Proper Marketing Strategy–Technology today has practically made a lot of things easier as it has opened a broad spectrum of avenues for marketing in the form of electronic, print, online etc. Therefore, startups need to seek out ways in which they can create innovative marketing plans, advert placing, to let people know the worth of their product or services.

Competition–There is, in fact, a whole lot of opportunities existing for entrepreneurs because switching costs for most customers are low and many are willing to try new, relatively untested products or services. To overcome the challenge of competition, startups need to research and analyze their niche industry; should be unique and different in approach.

Framework to reduce the regulatory burden on startups  To create a document listing all compliance requirements for all products and services in one place. For instance, if an entrepreneur wants to open a restaurant or a school etc. There is no common source of information, and the entrepreneur is at the mercy of intermediaries. A standardised document withholding all the important information will make the process and business transparent.

Setting up a single-window system – For example, a person needs 12-16 approvals from multiple government agencies to set up a warehouse. While some can be obtained simultaneously, others require much going back and forth, making it a cumbersome process that takes about six months. But in the single window system – one can simply apply for all the approvals on an online portal. The platform will be responsible for running the operation, administration and oversight of the entire process. The inbuilt intelligence system will direct all the information to the appropriate authorities, and the service agreement will bind them to respond within a timely manner.

Introducing an ease of implementation score (EIS) will rate all the government schemes/programmes/information sources. The EIS will hold a minimum performance standard in implementing a service/scheme. A high EIS will mean that service can be programmed to ensure automated decision making. The government may appoint someone to calculate the EIS for a government agency. A high EIS will be the point of pride and, therefore, promote all online services to enhance, starting an improvement race that needs no oversight.

Simplification of legal language will decrease discretionary powers, reduce litigation and allow easy online processes.

Using technology, outsourcing rule making and mutual recognition Agreements (MRA) –  Using technology will make the process transparent, maintaining the integrity of all transactions, and MRA’s will promote foreign trade in goods and services.


There are numerous government and semi-governmental initiatives to assist startups.

  1. Start-Up India
  • This initiative provides three-year tax and compliance breaks intended for cutting government regulations and red tapism.
  1. Mudra Yojana
  • Through this scheme, startups get loans from the banks to set up, grow and stabilize their businesses.
  1. SETU (Self-Employment and Talent Utilization)
  • Fund Government has allotted Rs 1,000 Cr in order to create opportunities for self-employment and new jobs mainly in technology-driven domains.
  1. E-Biz Portal
  • Government launched e-biz portal that integrates 14 regulatory permissions and licenses at one source to enable faster clearances and improve the ease of doing business in India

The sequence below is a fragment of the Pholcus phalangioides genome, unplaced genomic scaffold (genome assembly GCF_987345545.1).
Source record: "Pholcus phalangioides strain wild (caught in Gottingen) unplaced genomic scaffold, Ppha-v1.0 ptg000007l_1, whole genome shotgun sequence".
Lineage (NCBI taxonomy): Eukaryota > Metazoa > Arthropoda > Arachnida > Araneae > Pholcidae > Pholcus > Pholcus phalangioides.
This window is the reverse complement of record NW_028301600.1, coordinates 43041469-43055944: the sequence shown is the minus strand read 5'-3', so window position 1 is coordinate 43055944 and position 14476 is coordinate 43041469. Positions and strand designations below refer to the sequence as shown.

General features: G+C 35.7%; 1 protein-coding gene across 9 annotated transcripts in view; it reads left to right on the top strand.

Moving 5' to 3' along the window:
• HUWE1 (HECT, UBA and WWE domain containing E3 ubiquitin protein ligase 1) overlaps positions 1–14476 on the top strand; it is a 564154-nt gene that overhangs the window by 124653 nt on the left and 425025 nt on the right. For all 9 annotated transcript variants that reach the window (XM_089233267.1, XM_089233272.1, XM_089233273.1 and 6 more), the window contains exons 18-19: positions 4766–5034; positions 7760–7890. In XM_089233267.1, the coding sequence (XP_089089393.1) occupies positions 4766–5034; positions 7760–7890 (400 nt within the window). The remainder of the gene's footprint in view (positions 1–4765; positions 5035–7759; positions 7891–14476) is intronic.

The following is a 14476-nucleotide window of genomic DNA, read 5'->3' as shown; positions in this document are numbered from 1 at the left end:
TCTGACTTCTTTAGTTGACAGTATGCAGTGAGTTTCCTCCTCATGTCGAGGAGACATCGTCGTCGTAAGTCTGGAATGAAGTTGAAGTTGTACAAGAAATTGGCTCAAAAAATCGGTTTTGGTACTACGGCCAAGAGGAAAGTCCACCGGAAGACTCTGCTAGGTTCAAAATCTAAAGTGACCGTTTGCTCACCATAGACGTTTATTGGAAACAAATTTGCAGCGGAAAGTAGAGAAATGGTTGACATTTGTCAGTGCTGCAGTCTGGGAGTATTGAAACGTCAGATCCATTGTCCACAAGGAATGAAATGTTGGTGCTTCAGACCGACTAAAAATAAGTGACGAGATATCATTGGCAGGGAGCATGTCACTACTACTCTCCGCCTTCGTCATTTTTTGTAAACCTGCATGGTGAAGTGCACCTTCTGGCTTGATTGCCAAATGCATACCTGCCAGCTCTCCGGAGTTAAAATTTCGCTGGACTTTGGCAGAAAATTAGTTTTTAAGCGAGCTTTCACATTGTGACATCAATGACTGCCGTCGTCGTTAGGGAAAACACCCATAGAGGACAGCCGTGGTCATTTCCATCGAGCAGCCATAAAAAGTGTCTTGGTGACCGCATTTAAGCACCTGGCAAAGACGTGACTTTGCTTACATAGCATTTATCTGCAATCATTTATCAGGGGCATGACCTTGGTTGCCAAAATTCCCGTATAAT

1. The 19-point Action Plan
  • Organized by the Department of Industrial Policy & Promotion (DIPP), focuses both on restricting hindrances and promoting faster growth by way of:
  • Simplification and Handholding
  • Funding Support and Incentives
  • Industry-Academia Partnership and Incubation

Launch of Startup India Action Plan Startup India’s 19-Point Action Plan consist of following steps–

  1. Self-certification compliance,
  2. single point of contact via Startup India Hub
  3. Simplifying processes with mobile app and portal (for registration, filing compliances & obtaining information)
  4. Legal support, fast tracking & 80% reduction in patent registration fee
  5. Relaxed norms of public procurement
  6. Easier & faster exit
  7. Funding support via a fund of funds corpus of INR 10,000 crore
  8. Credit Guarantee Funding
  9. Tax exemption on capital gains
  10. 3-Year income tax exemption
  11. Tax exemption on investments above Fair Market Value (FMV)
  12. Annual startup fests (national & international)
  13. Launch of world-class Innovation Hubs under Atal Innovation Mission (AIM)
  14. Set up of country-wide incubator network
  15. Innovation centers to augment incubation and R&D
  16. Research parks to propel innovation
  17. Promote entrepreneurship in biotechnology
  18. Innovation focused programs for students
  19. Annual incubator grand challenge

THE CONCLUSION: India is evolving fast and what is needed is not innovation that is ‘cut and paste’, but creative solutions using thinking that is ‘out-of-the-box’ to produce star innovators, startups and entrepreneurs to handle current problems in India. With over three thousand plus startups working nonstop to address India’s problems, entrepreneurs will need a support system that helps free up their time and focus on their business efforts.

Mains Question

  1. Startups in India have large scope however, there are various challenges that affect their future prospects. Analyse.
  2. What are the reasons for the dismal performance of the startups in creating employment despite various schemes of government?